But to slip out of devil's-advocate mode, Jason, I do agree that the democratization of politics and society in nineteenth-century America was directly responsible for creating denominations like the Campbellites and Millerites. I recommend heartily Nathan Hatch's book on this subject: The Democratization of American Christianity.

One reason, too, why these kinds of sects took off in America is because already by the nineteenth-century there was a popular ideology of American nationalism which imagined it as Nature's Nation, the New World. Even before Puritans arrived to "start over," European intellectuals saw America as a "primitive" place too -- almost like the state of nature. So America itself was imagined as a tabula rasa, free of tradition and its attendant evils, and that may be why primitivist Christianity can be identified so closely with American patriotism.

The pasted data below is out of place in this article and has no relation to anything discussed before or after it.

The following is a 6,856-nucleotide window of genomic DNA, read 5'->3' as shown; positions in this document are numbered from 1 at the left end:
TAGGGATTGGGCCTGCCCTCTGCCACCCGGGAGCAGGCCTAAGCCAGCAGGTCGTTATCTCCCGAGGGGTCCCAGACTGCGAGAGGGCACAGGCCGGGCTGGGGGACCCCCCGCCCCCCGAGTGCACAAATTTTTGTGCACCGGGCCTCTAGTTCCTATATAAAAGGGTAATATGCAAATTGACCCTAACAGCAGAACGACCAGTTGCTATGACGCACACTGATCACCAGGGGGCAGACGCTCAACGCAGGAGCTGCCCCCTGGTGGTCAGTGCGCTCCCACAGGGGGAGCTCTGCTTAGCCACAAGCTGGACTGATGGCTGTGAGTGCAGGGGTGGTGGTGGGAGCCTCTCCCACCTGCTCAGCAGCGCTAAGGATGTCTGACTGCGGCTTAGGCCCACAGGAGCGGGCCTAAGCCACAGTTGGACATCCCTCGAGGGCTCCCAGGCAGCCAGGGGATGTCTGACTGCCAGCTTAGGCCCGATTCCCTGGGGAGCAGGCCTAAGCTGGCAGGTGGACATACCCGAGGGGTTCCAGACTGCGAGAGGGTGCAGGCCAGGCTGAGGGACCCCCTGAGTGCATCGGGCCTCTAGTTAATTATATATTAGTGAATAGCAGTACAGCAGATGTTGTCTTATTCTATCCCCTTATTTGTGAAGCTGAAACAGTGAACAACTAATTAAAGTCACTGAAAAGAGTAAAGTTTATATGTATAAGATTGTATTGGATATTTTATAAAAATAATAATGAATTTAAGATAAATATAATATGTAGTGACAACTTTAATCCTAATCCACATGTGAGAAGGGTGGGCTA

Friday, January 14, 2005 10:34:00 PM  
Blogger Jason said...

Pete:
Thanks for the link.

HH:
Great story! And I am grateful that you hang around, you bring another interesting voice to the mix, one we might not have otherwise. You raise some interesting points, (esp. in terms of doctrine vs. practice) and I would like to respond more, but I don't have time right now. Soon -- and maybe in a post instead of a comment?

Caleb:
Actually, I didn't pick up that you were playing "devil's advocate" (disagreeing to be disagreeable) so much as just filling in some related detail, with some helpful questions. And it prompted me to (try to) make clear that, on a larger canvas, my hammering on "America" (liberals, Baptists, whatever) is a way of expressing my deep dis-ease with the syntheses of the Enlightenment and modernity, which seem particularly influential in our national ethos.

Great conversation! Cheers, all!
JF

Saturday, January 15, 2005 2:53:00 AM